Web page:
Happy New Year, everybody! Let’s kick off the new year with a new blog series, First Impressions, where we’ll take a look at recently released #1 comic book issues.
For this inaugural edition of First Impressions, we’ll look at Star Wars #1, Spider-Ham #1, Thor #1, and Incoming #1. Don’t worry, NO SPOILERS.
Star Wars (2020) #1: The Destiny Path Part I
Story: Charles Soule
Art: Jesús Saiz
Colors: Jesús Saiz and Arif Prianto
Letters: VC’s Clayton Cowles
This year marks the 40th year anniversary of Star Wars: Episode V – The Empire Strikes Back and the 5th year anniversary of the Star Wars franchise’s return to Marvel. With Episode IX – The Rise of Skywalker still playing in theaters and sparking heated debates on whether it sucks or not, it’s the perfect time to relaunch Star Wars comics with a new #1.
Star Wars #1 picks up right after the events of Empire, particularly the legendary “I am your father!” scene. It fleshes out Luke Skywalker’s reaction to this revelation and starts to fill out what happened between Episode V and Episode VI. Charles Soule does a good job of building on characters’ motivations and quirks without going too crazy.
Aside from the characters we all know from the movies, we also get to see some who were introduced in the last volume of Star Wars like Shara Bey and Kes Dameron. We also meet a new baddie, Commander Zahra. So far, she doesn’t stand out from the other bad guys in the Star Wars universe, but hopefully, she’ll become more interesting in the coming issues.
Jesús Saiz draws with the right amount of realism that makes the characters feel authentic but not too realistic that you feel like you’re looking at a sketch of a young Carrie Fisher instead of an image of Leia Organa. His Millenium Falcon is also fantastic.
This is a must for fans of the original Star Wars trilogy. For casual fans like me, there’s enough fun stuff here to make me go back for issue #2.
Spider-Ham (2019) #1
Story: Zeb Wells
Art: Will Robson
Colors: Erick Arciniega
Letters: VC’s Joe Caramagna
Peter Porker is the Spectacular Spider-Ham of New Yolk City. He was a spider just minding his own business when he was bitten by a radioactive May Porker. Just so we’re clear, an actual spider transformed into an anthropomorphic pig because an anthropomorphic pig bit him. May Porker then adopted him as her nephew.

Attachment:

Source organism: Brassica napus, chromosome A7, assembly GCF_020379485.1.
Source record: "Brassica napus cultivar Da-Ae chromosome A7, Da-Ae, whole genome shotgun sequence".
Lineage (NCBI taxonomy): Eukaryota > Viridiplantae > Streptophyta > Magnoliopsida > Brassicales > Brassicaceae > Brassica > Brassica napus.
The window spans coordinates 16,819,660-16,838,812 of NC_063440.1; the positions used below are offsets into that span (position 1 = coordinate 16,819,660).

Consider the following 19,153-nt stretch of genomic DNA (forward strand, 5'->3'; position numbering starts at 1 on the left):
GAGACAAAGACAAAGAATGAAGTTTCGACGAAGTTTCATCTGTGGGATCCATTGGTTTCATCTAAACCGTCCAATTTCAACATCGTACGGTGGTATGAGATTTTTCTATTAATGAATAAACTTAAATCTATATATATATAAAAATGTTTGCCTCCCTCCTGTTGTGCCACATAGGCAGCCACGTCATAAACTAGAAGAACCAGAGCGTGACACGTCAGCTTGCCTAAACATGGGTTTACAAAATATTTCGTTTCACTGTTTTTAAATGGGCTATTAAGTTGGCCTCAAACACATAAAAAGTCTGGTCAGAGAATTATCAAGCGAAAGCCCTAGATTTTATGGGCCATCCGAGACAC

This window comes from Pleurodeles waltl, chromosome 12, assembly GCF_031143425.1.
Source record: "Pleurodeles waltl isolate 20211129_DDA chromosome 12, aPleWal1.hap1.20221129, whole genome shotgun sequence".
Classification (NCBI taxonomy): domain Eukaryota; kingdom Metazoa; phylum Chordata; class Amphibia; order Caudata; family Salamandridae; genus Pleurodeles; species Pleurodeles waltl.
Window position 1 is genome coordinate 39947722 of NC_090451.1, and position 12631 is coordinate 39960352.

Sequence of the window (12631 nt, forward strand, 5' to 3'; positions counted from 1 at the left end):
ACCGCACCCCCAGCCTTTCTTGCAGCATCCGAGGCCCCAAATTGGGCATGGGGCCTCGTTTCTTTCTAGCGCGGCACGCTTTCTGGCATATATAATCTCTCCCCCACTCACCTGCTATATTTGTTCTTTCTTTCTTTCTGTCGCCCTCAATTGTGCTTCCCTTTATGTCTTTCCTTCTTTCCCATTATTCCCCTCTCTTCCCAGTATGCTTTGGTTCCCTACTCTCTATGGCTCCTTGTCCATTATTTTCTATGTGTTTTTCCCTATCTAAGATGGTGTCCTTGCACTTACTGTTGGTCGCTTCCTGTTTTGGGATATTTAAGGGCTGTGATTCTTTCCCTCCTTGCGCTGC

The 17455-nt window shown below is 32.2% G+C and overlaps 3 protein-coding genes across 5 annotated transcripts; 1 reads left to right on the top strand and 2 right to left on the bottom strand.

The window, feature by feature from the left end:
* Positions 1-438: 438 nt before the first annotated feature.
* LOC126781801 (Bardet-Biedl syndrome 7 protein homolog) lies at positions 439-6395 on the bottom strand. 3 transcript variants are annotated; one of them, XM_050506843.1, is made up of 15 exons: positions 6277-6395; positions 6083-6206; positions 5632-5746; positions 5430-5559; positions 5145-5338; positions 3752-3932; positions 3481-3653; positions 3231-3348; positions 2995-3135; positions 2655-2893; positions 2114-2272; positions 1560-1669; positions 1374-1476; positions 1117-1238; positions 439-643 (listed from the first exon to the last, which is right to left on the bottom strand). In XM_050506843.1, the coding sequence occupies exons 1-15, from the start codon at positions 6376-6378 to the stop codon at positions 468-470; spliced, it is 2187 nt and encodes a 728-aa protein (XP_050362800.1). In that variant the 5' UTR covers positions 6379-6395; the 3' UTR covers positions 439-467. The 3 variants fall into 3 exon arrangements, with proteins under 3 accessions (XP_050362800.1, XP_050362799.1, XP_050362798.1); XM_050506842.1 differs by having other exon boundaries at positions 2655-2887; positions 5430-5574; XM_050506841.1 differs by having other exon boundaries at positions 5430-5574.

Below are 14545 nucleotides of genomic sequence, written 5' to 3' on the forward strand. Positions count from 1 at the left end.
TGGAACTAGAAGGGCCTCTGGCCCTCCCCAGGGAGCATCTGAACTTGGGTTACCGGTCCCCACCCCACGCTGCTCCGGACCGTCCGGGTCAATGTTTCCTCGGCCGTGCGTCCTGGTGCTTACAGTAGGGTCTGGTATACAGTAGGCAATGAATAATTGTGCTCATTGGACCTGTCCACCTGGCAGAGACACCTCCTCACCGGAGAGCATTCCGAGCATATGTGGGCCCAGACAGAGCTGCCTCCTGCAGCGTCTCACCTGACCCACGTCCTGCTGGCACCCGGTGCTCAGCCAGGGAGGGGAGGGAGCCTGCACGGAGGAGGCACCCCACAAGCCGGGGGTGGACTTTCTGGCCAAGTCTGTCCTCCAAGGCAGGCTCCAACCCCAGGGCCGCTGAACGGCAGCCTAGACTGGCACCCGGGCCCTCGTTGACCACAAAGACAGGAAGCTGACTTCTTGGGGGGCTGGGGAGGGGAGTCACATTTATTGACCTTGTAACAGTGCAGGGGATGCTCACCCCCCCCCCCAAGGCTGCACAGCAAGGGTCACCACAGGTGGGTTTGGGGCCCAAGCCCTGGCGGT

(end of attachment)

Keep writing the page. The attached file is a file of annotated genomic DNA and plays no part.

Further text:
The rest of Spider-Ham’s world is just as weird and funny. Much of this issue’s appeal is based on amusing anthropomorphic gags like Bee-Yonder, Crocktor Strange, and J. Jonah Jackal. But with the twist in the end, I’m wondering if we’re going to get a shift in tone next issue.
On the art side, I don’t mind the cartoon style because the story is about a cartoon pig with spider powers. However, I don’t like the warm tone of all the story pages. It’s like every page had a sepia filter applied to it. I’m not sure if this is to convey that the story is a flashback or if it’s just an artistic choice, but it’s not very good.
If they can fix the colors next issue, I’m game for some more Spider-Ham silliness. Maybe.
Thor (2020) #1: The Black Winter
Story: Donny Cates
Art: Nic Klein
Colors: Matthew Wilson
Letters: VC’s Joe Sabino
“Let there be peace or let there be thunder.” That’s how King Thor introduces his reign to all ten realms. It’s a request that doubles as a warning. I love it.
The best thing about Jason Aaron leaving Thor is that Donny Cates is now taking over. Cates, the most metal writer who gave us a metal Venom and a metal Ghost Rider IN SPAAACE, is now writing the most metal Marvel character of all.
This first issue is a great recap of the previous status quo and an even greater introduction to the new status quo. I thought Cates was already doing wonders with Marvel’s cosmic characters, but by adding Thor to his tangled cosmic web, he has effectively built the most fascinating section of the Marvel Universe that isn’t Krakoa.
Cates, Klein, and the rest of the team brought the thunder here and I can’t wait to see what they’ll do with Thor and his supporting cast. Adding this to my pull list and you should too.
Story: Al Ewing, Chip Zdarsky, Kelly Thompson, Jason Aaron, Matthew Rosenberg, Greg Pak, Eve L. Ewing, Ed Brisson, Donny Cates, Saladin Ahmed, Tini Howard, Jonathan Hickman, and Dan Slott
Art: Humberto Ramos, Jorge Fornés, Mattia De Iulis, Carmen Carnero, Andrea Sorrentino, R.B. Silva, Annie Wu, Kim Jacinto, Joe Bennett, Aaron Kuder, Ryan Stegman, Javier Garrón, Jim Cheung, Luciano Vecchio, Francesco Manna, Carlos Pacheco
Letters: VC’s Travis Lanham
Incoming is a one-shot, but it’s still a #1 issue, so we’re talking about this.
I haven’t been reading a lot of non-X-Men comics lately so I’m a little behind on some Marvel stories. In that regard, Incoming is both a gift and a curse.
It’s a gift because it lets me catch up on most of the major series in Marvel’s current slate. It also teases some of the big stories we’ll be seeing in 2020, including a robot revolution and, surprise surprise, a major crossover event.
It’s a curse because it pushes stories and characters that are barely connected to the advertised murder mystery. I just got bamboozled into reading previews of stories I wouldn’t have checked out if they weren’t included in this issue. Now I have to know what happens next IN EVERYTHING.
This one-shot is a great preview for what’s coming in Marvel this year. If you’re not a fan of recent Marvel comics and you’re not willing to expand your horizons, you can skip this. However, I do consider it well worth the $9.99 cover price just for this scene of H.E.R.B.I.E. being real:
Star Wars #1, Spider-Ham #1, Thor #1, and Incoming #1 are available now wherever fine comic books are sold.